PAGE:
“Touching,” uttered Kantan in disgust. The priest took a deep breath, preparing to dive into the second verse but, to the relief of all, Cia spoke first.
“High Priest, what wisdom do you impart to these questers?” Stalkton glanced around the room for a moment before his face lit up. “Golly, is it somebody’s birthday! How splendid! I do hope there’s cake.” With a flushed face, Xerx leaned forward and whispered into the priest’s ear. Stalkton’s face drooped; now reminded of the actual occasion for the gathering. Gone was any jubilant hope of cake. He sighed. “The Book Keeper’s ability remains
amateur. If we are to cling to our cloud of hope, he must continue his training. If not here, then on the journey.”
“Wise Master!” Cia cried. “You are in no condition to accompany Cody…”
Stalkton chuckled. “How ridiculous! I haven’t quested in ages! Not since the time I awoke in an uncharted cave, naked, holding a cooking spoon, and with the distinct smell of animal dung on my fingers….” The crowd waited impatiently as the rest of the nauseating story played in his head. “No, no, no. I’m not leaving my Monastery.” The crowd exhaled a collective sigh of relief. “I will remain here and send Xerx in my place.”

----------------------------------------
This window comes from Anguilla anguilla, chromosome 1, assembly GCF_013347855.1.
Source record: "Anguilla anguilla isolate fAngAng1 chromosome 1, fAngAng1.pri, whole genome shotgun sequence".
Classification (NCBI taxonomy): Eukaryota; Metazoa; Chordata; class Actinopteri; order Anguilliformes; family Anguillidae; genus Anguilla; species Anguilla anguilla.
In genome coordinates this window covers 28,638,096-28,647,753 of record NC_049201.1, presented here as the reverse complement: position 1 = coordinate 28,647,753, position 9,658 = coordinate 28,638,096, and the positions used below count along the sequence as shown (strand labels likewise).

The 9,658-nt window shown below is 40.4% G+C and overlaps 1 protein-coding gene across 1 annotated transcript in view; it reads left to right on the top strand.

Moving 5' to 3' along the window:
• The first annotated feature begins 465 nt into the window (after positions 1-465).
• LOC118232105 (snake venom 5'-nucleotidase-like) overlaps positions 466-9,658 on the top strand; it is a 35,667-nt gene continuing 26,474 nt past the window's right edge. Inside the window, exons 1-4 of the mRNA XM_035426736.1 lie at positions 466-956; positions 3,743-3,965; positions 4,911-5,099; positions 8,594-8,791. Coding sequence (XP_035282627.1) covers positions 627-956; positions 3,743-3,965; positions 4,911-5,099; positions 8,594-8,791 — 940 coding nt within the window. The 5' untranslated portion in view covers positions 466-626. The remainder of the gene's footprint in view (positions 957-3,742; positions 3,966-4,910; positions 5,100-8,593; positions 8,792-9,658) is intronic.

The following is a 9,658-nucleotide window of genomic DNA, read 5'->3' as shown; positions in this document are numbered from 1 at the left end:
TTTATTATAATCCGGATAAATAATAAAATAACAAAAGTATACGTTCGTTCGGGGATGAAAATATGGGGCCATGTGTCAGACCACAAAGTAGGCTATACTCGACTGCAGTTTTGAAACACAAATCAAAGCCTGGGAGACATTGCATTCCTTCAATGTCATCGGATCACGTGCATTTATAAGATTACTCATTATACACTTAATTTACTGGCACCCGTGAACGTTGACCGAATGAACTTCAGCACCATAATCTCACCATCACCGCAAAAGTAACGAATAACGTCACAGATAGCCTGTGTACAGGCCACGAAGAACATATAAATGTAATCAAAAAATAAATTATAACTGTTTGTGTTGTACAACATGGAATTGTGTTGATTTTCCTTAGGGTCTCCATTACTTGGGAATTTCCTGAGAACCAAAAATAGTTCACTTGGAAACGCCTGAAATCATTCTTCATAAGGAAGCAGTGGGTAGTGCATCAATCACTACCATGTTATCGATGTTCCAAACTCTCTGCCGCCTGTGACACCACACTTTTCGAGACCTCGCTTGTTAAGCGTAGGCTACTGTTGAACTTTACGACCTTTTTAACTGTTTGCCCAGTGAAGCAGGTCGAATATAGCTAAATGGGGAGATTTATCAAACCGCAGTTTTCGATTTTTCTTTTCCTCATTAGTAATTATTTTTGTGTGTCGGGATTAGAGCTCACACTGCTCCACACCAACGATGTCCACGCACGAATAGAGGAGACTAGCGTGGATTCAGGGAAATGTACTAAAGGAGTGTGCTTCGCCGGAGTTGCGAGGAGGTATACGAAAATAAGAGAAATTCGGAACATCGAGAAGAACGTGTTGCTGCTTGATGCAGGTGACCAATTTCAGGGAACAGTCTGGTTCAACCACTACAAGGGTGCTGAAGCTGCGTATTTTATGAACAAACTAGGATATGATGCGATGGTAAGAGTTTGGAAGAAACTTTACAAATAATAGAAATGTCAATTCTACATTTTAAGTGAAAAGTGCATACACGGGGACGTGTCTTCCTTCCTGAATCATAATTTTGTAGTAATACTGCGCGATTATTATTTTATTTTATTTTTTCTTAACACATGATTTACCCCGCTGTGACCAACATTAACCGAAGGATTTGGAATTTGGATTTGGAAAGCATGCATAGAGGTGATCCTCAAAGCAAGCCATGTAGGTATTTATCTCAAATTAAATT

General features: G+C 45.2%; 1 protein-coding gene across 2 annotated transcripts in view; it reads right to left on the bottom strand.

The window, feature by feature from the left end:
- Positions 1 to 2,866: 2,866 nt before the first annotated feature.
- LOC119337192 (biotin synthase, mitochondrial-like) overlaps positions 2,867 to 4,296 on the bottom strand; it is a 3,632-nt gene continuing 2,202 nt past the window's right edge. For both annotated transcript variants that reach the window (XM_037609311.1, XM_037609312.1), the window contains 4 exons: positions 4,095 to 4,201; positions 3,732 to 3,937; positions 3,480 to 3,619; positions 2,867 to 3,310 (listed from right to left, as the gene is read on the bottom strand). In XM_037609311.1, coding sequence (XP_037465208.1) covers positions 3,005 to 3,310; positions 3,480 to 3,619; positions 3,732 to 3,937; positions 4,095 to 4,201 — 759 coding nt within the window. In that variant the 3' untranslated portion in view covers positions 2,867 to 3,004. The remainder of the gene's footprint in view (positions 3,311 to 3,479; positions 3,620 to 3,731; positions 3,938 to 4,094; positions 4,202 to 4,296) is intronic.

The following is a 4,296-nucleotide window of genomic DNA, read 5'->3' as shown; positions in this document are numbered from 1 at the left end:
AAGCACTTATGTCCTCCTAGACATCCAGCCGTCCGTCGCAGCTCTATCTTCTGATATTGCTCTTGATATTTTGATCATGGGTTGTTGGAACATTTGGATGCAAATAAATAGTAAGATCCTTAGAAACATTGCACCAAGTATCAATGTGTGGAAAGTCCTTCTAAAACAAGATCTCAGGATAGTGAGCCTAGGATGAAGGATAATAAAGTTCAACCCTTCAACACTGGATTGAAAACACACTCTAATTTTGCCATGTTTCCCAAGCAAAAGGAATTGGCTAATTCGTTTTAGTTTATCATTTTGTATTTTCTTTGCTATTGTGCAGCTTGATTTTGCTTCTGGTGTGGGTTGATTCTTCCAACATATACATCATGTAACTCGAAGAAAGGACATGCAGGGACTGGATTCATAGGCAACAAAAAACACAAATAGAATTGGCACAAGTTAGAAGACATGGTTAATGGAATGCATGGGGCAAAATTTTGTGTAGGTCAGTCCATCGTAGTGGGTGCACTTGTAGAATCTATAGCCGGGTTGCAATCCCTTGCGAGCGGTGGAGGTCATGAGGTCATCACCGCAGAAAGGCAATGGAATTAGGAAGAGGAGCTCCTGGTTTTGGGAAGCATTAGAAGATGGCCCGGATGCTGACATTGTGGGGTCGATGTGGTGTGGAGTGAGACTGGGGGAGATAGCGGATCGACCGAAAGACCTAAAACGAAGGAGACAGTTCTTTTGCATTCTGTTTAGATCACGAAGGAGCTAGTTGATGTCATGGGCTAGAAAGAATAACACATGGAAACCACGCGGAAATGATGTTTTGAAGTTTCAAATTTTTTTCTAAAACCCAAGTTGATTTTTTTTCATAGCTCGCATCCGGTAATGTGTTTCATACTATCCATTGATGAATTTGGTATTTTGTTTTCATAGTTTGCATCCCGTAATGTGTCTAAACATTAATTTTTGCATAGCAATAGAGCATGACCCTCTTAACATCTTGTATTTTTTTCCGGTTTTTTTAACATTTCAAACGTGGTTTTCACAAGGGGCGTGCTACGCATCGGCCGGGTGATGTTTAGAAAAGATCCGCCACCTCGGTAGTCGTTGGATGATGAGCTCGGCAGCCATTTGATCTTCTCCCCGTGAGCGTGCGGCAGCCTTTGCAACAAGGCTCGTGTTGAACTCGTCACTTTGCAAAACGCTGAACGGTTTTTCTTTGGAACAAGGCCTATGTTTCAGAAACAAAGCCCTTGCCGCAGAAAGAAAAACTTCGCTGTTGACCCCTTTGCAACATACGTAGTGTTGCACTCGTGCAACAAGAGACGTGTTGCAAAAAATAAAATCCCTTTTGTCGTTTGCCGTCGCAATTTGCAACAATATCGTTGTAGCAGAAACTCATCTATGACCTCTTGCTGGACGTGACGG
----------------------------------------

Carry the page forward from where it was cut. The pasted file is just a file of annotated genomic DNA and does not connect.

“What!” yelled Cody and Xerx in unison.
“With the Brotherhood purged, Xerx is the most versed in the High Language. The final stage in his training can only be achieved through the teaching of others.” Cody’s eyes locked with Xerx’s, who shared his dread.
“The Company is nine.”
A low cough rattled as Silkian slithered before the Queen. “Ten…I will be sending my own pupil, Llyi Chazic as AREA representative.” Silkian spoke with firm authority; and although Cia and Kantan’s faces exposed clear opposition, neither voiced a challenge.